As the transfer window creaked closed, slowly stifling the frantic wailing of Jim White, the only summer saga that seemed more interminable than the Labour Leadership contest came to a close. Man City finally signed Kevin De Bruyne. City had already been embroiled in one dramatic chase for a player when it came to their attempts to sign Raheem Sterling, but their glacial pursuit of the pasty Belgian from Wolfsburg made that seem like the blink of the eye.
During my extensive research of City’s new boy [by which I mean a quick search on Wikipedia and Football Manager – if it’s good enough for Sky Sports, it’s good enough for me], I discovered that he would have been eligible to play for Burundi through his mother. While the thought of Kev, a man who would get sunburnt by the flash on your iPhone camera, strutting his stuff in Bujumbura is wonderful, it’s probably a fair decision given the current war-torn climate of Burundi. Still, if things had been different and Saido Berahino had elected to play for the country of his birth, the two of them could have struck up a formidable strike partnership for the the Swallows in the War [side note: incredible national team nickname lads].
Anyway, here are some more players with interesting circumstances of birth/ national footballing allegiances. I guess it is true that being born in a barn doesn’t necessarily make you a horse:
When he isn’t riding the pine at Stamford Bridge, Asmir Begovic tends goal for Bosnia & Herzegovina and was part of his nation’s squad for their first World Cup appearance last summer in Brazil. Begovic was born in Trebinje but his family fled from the growing conflict in Bosnia to Canada, after a spell living with relatives in Germany. He played in youth internationals for his adopted nation, including the 2007 Under-20 World Cup and was even called up to the senior Canadian team twice [without making an appearance]. However, when Bosnia came knocking, the keeper swapped Saskatchewan for Sarajevo and made history as the country of his birth qualified for their first international tournament as an independent nation.
Habitual transfer deadline day car park dweller Odemwingie is compromised of more parts than a flatpack set of drawers from IKEA. He was born to a Nigerian father and a Russian mother in Tashkent; a region of the USSR that is now part of Uzbekistan. Big Peter wasn’t exactly short of options, but he elected to play for his father’s country after spending much of his early life and career flitting between Russia and Nigeria. Given the general treatment of black players in Russia, it was probably a good decision, Pete.
The one-time source of perpetual frustration for season ticket holders at Old Trafford was born in the former Portuguese colony of Cabo Verde before his family emigrated to Portugal when Nani was a youngster. The island nation off the West coast of Africa has a population of just over 500,000 so perhaps you can’t blame Nani for turning down the opportunity to be the biggest fish in what amounts to a miniscule pond. Still, the minnows managed to cause a few ripples in that pond when they beat their former rulers 2-0 in a friendly earlier this year in a lovely bit of post-colonial payback.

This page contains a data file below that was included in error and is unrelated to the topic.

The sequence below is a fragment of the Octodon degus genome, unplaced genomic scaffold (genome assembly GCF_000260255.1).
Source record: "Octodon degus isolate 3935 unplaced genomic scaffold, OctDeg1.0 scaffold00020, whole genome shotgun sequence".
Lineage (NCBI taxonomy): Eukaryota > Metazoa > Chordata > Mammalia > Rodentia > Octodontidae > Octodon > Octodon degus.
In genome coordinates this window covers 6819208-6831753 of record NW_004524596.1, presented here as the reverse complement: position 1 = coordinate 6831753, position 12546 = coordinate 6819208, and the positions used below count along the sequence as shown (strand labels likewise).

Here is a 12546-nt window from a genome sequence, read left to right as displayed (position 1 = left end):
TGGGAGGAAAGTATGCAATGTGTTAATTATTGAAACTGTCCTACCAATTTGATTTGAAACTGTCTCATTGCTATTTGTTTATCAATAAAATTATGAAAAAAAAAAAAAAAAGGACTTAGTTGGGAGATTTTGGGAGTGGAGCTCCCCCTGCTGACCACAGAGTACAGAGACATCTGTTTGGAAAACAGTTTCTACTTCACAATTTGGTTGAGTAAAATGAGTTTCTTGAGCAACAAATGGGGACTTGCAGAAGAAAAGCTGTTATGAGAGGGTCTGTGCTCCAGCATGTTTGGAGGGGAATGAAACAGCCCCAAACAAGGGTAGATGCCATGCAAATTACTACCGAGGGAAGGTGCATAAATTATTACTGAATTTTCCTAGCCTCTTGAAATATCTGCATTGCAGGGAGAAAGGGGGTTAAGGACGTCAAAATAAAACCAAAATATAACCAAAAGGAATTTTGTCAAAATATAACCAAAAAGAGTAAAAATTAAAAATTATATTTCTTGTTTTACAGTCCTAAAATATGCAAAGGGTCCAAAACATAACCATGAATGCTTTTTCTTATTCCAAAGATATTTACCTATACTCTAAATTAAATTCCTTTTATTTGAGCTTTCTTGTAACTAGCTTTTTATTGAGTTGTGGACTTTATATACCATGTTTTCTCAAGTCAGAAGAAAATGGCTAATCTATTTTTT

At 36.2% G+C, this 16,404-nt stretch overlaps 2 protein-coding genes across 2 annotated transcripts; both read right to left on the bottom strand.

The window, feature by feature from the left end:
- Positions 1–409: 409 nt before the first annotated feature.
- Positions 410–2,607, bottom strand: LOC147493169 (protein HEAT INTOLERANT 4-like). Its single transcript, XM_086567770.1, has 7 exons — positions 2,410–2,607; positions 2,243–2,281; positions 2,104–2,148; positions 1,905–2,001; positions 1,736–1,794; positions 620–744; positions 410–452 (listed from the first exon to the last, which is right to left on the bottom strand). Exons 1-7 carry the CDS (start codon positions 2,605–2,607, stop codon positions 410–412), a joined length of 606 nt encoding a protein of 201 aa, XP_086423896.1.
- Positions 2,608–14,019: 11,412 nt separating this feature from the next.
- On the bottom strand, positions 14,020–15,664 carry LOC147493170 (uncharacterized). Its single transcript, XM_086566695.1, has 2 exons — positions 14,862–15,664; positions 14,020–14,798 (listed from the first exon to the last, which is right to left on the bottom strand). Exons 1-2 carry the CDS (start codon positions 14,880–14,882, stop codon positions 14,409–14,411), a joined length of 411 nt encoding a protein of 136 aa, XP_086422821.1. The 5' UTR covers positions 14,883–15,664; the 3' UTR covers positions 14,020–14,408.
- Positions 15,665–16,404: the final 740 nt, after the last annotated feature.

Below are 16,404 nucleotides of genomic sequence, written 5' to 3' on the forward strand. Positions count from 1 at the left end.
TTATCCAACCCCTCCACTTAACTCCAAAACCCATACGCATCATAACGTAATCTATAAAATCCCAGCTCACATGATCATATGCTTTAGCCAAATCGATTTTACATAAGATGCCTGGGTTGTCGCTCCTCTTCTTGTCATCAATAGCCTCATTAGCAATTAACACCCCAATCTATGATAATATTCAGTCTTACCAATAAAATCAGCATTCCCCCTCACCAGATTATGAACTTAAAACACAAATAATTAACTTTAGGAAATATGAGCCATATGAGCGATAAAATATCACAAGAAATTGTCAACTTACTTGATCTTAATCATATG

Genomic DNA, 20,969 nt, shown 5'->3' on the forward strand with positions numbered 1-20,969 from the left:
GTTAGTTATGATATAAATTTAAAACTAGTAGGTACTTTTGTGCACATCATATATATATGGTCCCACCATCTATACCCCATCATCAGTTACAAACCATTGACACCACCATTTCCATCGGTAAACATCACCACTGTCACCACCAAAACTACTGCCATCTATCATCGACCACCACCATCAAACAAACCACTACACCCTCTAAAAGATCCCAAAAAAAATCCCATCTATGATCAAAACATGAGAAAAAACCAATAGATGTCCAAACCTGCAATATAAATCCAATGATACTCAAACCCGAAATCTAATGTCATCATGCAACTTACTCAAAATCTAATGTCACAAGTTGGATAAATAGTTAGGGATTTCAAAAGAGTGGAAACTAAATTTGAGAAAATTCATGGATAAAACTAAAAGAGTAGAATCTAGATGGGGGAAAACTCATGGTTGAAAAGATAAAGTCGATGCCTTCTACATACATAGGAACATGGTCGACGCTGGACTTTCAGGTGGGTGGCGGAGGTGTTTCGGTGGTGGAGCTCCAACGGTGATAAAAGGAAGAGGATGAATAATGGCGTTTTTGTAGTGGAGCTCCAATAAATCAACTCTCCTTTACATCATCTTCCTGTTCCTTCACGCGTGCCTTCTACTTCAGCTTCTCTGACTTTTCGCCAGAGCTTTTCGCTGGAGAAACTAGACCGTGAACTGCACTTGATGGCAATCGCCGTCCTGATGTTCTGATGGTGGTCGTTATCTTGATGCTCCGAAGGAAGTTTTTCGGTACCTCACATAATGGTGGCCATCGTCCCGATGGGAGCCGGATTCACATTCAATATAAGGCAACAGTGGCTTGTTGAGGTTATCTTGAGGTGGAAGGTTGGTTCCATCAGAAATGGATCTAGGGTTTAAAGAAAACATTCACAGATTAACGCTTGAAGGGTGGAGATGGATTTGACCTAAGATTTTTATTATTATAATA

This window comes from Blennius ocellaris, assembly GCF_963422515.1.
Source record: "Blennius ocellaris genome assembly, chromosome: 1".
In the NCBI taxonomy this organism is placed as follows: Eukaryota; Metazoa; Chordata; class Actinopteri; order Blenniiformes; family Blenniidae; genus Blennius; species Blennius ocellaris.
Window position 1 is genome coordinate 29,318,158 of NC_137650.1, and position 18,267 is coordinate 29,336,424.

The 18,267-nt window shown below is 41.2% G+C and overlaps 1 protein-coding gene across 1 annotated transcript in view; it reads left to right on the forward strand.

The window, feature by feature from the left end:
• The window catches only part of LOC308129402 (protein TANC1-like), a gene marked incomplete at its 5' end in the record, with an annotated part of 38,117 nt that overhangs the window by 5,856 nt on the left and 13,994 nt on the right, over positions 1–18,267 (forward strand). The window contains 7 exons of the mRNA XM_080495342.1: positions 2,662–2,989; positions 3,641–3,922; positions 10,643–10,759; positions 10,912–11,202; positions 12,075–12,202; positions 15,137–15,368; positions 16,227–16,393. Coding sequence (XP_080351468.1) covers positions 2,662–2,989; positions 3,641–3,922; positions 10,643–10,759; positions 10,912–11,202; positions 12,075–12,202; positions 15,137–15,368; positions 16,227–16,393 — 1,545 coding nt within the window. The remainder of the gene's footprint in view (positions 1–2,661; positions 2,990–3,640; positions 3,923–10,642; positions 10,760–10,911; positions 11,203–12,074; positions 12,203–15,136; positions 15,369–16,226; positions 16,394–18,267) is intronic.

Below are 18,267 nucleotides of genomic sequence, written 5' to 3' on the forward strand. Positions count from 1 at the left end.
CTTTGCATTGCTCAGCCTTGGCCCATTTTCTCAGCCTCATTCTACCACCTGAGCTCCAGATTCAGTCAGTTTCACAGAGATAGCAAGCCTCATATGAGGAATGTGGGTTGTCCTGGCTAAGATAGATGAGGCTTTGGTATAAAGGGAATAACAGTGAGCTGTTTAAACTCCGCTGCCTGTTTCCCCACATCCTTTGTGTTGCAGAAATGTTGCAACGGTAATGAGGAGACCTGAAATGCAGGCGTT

Ok, you’re going to want to take a breath before this one: Nigerian father, Romanian mother, born in Glasgow, lived in Oxfordshire from the age of 7, before ending up in Spain for 3 years. The current Watford winger has had a fascinating career: after being released by Wycombe, he floated around the non-league scene in England before making back into the league with Northampton, When that didn’t work out, Anya ended up in the short-lived Glenn Hoddle Academy before being snapped up by Sevilla in 2009. He failed to make a first team appearance there and moved on to Celta Vigo briefly before finding himself in the Pozzo machine at Granada and eventually ended up at Watford. With a gene pool deeper than Mary Poppins’ handbag, Anya could have played for anyone one of four nations. However, he made his first international appearance in 2013 after Scotland came knocking. He followed this up by scoring against the newly-crowned world champions in Dortmund in 2015 as Scotland narrowly lost against Germany in their first qualifying game.
Although Giggs famously captained England school boys, he was never truly eligible to play for England. There was a nation he could have chosen to play for though – Sierra Leone. Through his paternal grandfather, Giggs could have turned out for the West Africans. Admittedly Giggs would have been swapping failure to qualify for international tournaments with one nation to another, but how could he possibly have turned down the opportunity to forge an attacking partnership with Internazionale legend and Freetown folk hero Mohamed Kallon? As recently as 2013, Sierra Leone were trying to get Giggs to pull on the shirt for them, although this time it was Ryan’s younger brother Rhodri.